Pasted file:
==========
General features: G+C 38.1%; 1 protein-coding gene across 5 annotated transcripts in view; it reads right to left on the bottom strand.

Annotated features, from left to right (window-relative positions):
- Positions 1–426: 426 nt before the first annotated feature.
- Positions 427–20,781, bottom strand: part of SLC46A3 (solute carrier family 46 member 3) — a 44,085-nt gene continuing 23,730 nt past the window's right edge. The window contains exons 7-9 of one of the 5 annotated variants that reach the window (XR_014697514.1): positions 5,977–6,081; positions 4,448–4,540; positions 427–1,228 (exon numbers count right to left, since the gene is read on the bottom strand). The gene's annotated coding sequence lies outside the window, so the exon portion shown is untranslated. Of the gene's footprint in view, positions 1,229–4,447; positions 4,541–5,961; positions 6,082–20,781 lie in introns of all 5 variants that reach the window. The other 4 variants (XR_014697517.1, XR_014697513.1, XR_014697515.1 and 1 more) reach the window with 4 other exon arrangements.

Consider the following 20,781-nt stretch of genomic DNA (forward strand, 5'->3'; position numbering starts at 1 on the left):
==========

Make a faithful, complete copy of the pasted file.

General features: G+C 38.1%; 1 protein-coding gene across 5 annotated transcripts in view; it reads right to left on the bottom strand.

Annotated features, from left to right (window-relative positions):
- Positions 1–426: 426 nt before the first annotated feature.
- Positions 427–20,781, bottom strand: part of SLC46A3 (solute carrier family 46 member 3) — a 44,085-nt gene continuing 23,730 nt past the window's right edge. The window contains exons 7-9 of one of the 5 annotated variants that reach the window (XR_014697514.1): positions 5,977–6,081; positions 4,448–4,540; positions 427–1,228 (exon numbers count right to left, since the gene is read on the bottom strand). The gene's annotated coding sequence lies outside the window, so the exon portion shown is untranslated. Of the gene's footprint in view, positions 1,229–4,447; positions 4,541–5,961; positions 6,082–20,781 lie in introns of all 5 variants that reach the window. The other 4 variants (XR_014697517.1, XR_014697513.1, XR_014697515.1 and 1 more) reach the window with 4 other exon arrangements.

Consider the following 20,781-nt stretch of genomic DNA (forward strand, 5'->3'; position numbering starts at 1 on the left):